Beleño, Careillade, Devil's Eye, Fetid Nightshade, Fève à Cochons, Hen Bell, Herbe aux Engelures, Hog Bean, Hyoscyami Folium, Hyoscyamus niger, Jupiter's Bean, Jusquiame, Jusquiame Noire, Khurasani-Ajavayan, Parasigaya, Poison Tobacco, Potelée, Stinking Nightshade, Tue Poule.


Overview Information

Henbane is a plant. The leaf is used to make medicine. Don’t confuse henbane, sometimes called “fetid nightshade” or “stinking nightshade,” with bittersweet nightshade (Solanum dulcamara) or deadly nightshade (belladonna).

Henbane leaf is used for spasms of the digestive tract.

Some people apply henbane leaf oil directly to the skin for treating scar tissue.

How does it work?

Henbane contains chemicals, such as hyoscyamine and scopolamine, which might relax the muscles lining the digestive tract. Henbane might also relieve muscle tremors and have a calming effect.


Uses & Effectiveness?

Insufficient Evidence for

  • Spasms of the digestive tract, including the stomach and intestines.
  • Treating scar tissue, when the leaf oil is used on the skin.
  • Other conditions.
More evidence is needed to rate the effectiveness of henbane for these uses.

Side Effects

Side Effects & Safety

Henbane is possibly safe for most people when taken by mouth for a short time with the help of a healthcare professional. Side effects include dry mouth, red skin, constipation, overheating, reduced sweating, vision disturbances, increased heart rate, urination problems, drowsiness, restlessness, hallucinations, delirium, manic episodes, and death.

Henbane is UNSAFE when used for self-medication. Since henbane can be very toxic, the dose must be carefully chosen and side effects checked by a healthcare professional. Too much henbane can cause poisoning and death.

Not enough is known about the safety of putting henbane oil on the skin.

Special Precautions & Warnings:

Pregnancy and breast-feeding: Don’t use henbane if you are pregnant or breast-feeding. Henbane is UNSAFE because of its risk of poisoning.

Heart conditions such as heart failure or irregular heartbeat: Don’t take henbane if you have heart failure or irregular heartbeat. There are chemicals in henbane that could cause rapid heartbeat (tachycardia) and also make heart failure worse.

Constipation: Don’t take henbane if you are constipated. There are chemicals in henbane that could make your condition worse.

Down syndrome: Don’t give henbane to people with Down syndrome. They are likely to be especially sensitive to the toxic effects of henbane.

Fever: Don’t use henbane if you have a fever. There are chemicals in henbane that may raise your body temperature even higher.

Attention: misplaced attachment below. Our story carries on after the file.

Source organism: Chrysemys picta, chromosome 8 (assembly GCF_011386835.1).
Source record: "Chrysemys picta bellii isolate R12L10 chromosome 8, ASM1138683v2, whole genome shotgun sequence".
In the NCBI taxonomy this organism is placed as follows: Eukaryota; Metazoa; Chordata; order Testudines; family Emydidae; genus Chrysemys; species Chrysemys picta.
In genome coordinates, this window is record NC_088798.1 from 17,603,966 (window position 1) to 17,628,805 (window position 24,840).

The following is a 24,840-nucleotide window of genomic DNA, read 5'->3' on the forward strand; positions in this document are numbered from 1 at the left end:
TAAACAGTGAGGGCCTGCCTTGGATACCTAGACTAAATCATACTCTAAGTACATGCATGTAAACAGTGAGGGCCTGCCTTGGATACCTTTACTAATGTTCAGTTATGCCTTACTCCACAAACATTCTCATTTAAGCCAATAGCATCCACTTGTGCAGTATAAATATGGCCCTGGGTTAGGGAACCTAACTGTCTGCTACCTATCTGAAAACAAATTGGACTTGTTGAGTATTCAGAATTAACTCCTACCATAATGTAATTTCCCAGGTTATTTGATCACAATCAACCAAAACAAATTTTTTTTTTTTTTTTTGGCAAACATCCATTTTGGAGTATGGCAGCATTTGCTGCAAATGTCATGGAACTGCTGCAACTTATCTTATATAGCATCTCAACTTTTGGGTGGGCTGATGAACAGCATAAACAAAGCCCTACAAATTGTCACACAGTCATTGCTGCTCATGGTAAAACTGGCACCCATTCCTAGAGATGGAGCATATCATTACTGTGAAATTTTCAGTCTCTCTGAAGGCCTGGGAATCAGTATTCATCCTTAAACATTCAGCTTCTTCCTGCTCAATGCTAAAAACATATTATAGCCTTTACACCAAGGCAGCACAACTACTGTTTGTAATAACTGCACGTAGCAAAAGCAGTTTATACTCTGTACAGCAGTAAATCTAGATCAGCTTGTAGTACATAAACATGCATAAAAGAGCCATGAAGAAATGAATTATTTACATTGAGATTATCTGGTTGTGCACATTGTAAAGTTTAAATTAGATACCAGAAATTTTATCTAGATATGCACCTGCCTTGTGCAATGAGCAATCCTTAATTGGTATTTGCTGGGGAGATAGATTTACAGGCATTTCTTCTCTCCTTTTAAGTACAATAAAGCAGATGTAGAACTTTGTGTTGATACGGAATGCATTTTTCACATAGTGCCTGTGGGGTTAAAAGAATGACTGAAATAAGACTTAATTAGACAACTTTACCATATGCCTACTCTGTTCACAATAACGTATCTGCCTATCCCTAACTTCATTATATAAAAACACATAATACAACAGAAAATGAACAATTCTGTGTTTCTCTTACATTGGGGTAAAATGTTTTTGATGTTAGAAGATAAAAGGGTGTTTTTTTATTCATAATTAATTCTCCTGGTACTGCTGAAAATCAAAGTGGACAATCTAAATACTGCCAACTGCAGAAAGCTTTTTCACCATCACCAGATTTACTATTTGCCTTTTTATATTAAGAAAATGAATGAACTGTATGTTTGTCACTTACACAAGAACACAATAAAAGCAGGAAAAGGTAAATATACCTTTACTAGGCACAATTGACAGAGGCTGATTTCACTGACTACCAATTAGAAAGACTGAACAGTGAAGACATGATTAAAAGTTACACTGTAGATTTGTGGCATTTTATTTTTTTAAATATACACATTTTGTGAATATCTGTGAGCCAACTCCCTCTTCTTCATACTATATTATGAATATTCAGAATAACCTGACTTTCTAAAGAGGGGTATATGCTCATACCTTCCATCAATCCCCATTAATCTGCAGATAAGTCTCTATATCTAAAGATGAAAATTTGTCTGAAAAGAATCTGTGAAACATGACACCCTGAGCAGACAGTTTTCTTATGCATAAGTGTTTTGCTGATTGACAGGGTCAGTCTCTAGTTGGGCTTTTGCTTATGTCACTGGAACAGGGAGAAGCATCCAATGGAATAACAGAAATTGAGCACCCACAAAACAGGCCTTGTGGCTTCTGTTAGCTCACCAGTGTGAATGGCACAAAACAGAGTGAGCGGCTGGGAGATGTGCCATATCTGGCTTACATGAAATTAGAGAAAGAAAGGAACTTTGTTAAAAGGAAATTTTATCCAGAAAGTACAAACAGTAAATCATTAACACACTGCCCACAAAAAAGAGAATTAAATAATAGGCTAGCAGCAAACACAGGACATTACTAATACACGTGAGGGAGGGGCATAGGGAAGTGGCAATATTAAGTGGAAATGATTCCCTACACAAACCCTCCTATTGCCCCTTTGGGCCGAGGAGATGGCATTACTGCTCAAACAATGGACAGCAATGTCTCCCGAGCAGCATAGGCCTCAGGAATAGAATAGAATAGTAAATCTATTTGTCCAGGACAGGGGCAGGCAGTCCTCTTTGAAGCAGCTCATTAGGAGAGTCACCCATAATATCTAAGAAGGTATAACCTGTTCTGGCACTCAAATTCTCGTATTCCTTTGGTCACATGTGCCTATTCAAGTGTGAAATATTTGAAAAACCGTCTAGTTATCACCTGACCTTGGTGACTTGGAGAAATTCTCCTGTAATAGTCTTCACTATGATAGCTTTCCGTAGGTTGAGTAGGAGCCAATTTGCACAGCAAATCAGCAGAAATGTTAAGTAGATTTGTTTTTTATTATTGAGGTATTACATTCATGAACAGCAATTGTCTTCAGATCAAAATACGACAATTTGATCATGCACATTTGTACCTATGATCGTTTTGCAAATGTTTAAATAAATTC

Narrow-angle glaucoma: Don’t take henbane if you have narrow-angle glaucoma. There are chemicals in henbane that could make your condition worse.

Trouble urinating (urinary retention): Don’t take henbane if you have trouble urinating. There are chemicals in henbane that could make your condition worse.

Digestive tract conditions such as heartburn or “gastroesophageal reflux disease” (GERD), a hiatal hernia, an infection, stomach ulcer, constipation, a blockage, ulcerative colitis, a serious condition called toxic megacolon, or other digestive disorders: Don’t take henbane if you have any of these conditions. There are chemicals in henbane that could make your condition worse.



Major Interaction

Do not take this combination

  • Drying medications (Anticholinergic drugs) interacts with HENBANE

    Henbane contains chemicals that cause a drying effect. It also affects the brain and heart. Drying medications called anticholinergic drugs can also cause these effects. Taking henbane and drying medications together might cause side effects including dry skin, dizziness, low blood pressure, fast heartbeat, and other serious side effects.

    Some of these drying medications include atropine, scopolamine, and some medications used for allergies (antihistamines), and for depression (antidepressants).



The appropriate dose of henbane depends on several factors such as the user's age, health, and several other conditions. At this time there is not enough scientific information to determine an appropriate range of doses for henbane. Keep in mind that natural products are not always necessarily safe and dosages can be important. Be sure to follow relevant directions on product labels and consult your pharmacist or physician or other healthcare professional before using.

View References


  • Blumenthal M, ed. The Complete German Commission E Monographs: Therapeutic Guide to Herbal Medicines. Trans. S. Klein. Boston, MA: American Botanical Council, 1998.
  • Gruenwald J, Brendler T, Jaenicke C. PDR for Herbal Medicines. 1st ed. Montvale, NJ: Medical Economics Company, Inc., 1998.
  • McEvoy GK, ed. AHFS Drug Information. Bethesda, MD: American Society of Health-System Pharmacists, 1998.

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CONDITIONS OF USE AND IMPORTANT INFORMATION: This information is meant to supplement, not replace advice from your doctor or healthcare provider and is not meant to cover all possible uses, precautions, interactions or adverse effects. This information may not fit your specific health circumstances. Never delay or disregard seeking professional medical advice from your doctor or other qualified health care provider because of something you have read on WebMD. You should always speak with your doctor or health care professional before you start, stop, or change any prescribed part of your health care plan or treatment and to determine what course of therapy is right for you.

This copyrighted material is provided by Natural Medicines Comprehensive Database Consumer Version. Information from this source is evidence-based and objective, and without commercial influence. For professional medical information on natural medicines, see Natural Medicines Comprehensive Database Professional Version.
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